The four major credit card networks — Visa, Mastercard, Discover, and American Express — charge issuing banks a fee to use their credit cards and debit cards. This fee is known as the interchange rate, and issuing banks pass this cost onto business owners like you. 

Rates are often between 1.3% and 3.4% for every transaction, and that’s before any other fees or markups from your payment processor. Costs vary based on:

  • The business type
  • The card brand
  • The type of card
  • The payment method 
  • The risk level of the transaction

For example, online transactions carry a higher interchange fee because it’s harder for small business owners to verify their customer’s identity and prevent fraudulent transactions.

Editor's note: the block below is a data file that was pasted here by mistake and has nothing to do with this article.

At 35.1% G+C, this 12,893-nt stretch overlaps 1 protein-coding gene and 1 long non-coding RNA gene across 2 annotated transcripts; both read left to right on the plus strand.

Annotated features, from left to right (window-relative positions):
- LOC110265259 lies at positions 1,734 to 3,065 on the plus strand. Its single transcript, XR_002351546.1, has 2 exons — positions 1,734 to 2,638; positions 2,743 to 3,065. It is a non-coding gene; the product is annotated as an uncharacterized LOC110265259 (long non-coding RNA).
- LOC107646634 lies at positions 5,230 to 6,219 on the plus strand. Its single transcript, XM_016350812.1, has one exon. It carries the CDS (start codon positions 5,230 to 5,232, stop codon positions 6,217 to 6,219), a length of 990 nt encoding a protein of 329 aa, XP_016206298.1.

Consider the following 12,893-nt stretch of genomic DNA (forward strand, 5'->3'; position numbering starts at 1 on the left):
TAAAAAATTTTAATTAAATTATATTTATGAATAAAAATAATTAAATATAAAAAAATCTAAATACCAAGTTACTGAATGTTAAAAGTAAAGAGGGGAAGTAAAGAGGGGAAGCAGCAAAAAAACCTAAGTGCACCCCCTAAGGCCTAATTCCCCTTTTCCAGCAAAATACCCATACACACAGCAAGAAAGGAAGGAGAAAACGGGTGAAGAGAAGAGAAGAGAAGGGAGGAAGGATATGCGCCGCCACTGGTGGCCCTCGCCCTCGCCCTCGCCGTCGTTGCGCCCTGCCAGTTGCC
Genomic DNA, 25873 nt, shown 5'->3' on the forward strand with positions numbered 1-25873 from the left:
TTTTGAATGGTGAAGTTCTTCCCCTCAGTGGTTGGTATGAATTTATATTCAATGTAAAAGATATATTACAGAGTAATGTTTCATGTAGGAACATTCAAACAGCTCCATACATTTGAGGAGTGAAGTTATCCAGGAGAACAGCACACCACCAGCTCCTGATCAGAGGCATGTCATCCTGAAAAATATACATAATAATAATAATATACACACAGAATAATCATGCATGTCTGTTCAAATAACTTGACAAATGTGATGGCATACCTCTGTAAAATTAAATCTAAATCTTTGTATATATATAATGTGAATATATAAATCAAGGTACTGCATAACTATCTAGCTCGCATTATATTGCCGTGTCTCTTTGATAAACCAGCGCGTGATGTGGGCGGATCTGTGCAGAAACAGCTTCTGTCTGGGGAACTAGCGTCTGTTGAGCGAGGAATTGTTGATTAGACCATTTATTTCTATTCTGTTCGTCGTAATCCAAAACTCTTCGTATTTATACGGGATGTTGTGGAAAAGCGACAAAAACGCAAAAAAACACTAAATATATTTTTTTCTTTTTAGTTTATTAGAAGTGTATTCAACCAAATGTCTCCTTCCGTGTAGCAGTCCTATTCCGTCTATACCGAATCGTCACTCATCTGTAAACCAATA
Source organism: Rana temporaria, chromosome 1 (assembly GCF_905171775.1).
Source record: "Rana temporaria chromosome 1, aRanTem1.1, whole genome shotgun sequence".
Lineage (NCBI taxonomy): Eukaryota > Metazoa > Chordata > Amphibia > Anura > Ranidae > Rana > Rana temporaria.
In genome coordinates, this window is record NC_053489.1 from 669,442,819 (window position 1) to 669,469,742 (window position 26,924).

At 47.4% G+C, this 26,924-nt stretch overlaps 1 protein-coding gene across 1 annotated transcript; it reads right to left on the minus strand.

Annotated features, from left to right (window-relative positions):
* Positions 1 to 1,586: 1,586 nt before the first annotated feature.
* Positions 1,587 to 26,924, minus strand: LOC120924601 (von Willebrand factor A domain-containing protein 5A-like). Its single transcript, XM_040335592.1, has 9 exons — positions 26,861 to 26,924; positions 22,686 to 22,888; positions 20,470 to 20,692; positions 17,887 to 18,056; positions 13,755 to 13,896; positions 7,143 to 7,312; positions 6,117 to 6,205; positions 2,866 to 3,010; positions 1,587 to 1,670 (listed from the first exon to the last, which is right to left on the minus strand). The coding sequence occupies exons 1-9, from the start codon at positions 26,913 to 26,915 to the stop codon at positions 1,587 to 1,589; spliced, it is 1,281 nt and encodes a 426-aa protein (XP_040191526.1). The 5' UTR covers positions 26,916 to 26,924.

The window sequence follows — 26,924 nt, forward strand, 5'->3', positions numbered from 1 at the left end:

Assessment Fees

Assessment fees, also known as network fees, are paid to the card networks each time a credit card is used.

Markup Fees

Payment processors also have wide latitude to charge additional fees in order to make a profit and cover the risks of managing merchant accounts. (After all, they’re a business too.) 

However, a good payment processor will use a transparent pricing model that ensures these fees are clear. Alternatively, you can use a service like Nadapayments that will save you the headaches and number-crunching by offering free payment processing.

Case-Specific Fees 

In some cases, there are additional costs you can expect from your processor. For instance, they may charge a monthly fee for the POS system you use, like the mobile card reader or digital shopping cart for your online store.  

Different Payment Processor Pricing Models